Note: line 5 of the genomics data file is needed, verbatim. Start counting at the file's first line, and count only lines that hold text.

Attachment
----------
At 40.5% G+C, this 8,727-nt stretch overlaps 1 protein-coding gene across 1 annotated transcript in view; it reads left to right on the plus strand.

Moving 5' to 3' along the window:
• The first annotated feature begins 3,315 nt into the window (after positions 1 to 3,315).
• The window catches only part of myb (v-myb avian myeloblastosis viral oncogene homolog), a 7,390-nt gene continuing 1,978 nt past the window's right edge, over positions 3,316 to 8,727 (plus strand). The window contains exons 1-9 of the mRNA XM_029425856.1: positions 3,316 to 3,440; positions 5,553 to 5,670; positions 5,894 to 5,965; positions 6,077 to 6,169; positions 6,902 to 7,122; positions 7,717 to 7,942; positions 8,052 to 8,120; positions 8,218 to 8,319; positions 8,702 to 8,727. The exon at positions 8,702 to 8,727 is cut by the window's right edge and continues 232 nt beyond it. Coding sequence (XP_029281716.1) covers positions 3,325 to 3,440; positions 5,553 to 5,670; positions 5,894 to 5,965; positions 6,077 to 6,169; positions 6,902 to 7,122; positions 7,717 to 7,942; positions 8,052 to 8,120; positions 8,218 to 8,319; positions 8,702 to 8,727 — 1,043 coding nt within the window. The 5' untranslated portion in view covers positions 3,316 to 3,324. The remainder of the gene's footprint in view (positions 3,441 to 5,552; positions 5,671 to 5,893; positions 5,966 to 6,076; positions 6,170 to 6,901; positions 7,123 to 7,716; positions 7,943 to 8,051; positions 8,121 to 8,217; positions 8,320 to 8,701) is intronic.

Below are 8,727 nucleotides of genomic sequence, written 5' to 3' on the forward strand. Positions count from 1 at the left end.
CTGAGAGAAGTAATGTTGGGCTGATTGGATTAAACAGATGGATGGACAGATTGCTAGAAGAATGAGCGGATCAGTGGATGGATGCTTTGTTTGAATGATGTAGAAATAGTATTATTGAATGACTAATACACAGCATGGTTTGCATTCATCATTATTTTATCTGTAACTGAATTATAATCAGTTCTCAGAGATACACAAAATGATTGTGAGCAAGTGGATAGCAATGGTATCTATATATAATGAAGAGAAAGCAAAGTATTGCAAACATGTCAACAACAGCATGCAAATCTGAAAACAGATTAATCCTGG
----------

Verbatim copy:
Below are 8,727 nucleotides of genomic sequence, written 5' to 3' on the forward strand. Positions count from 1 at the left end.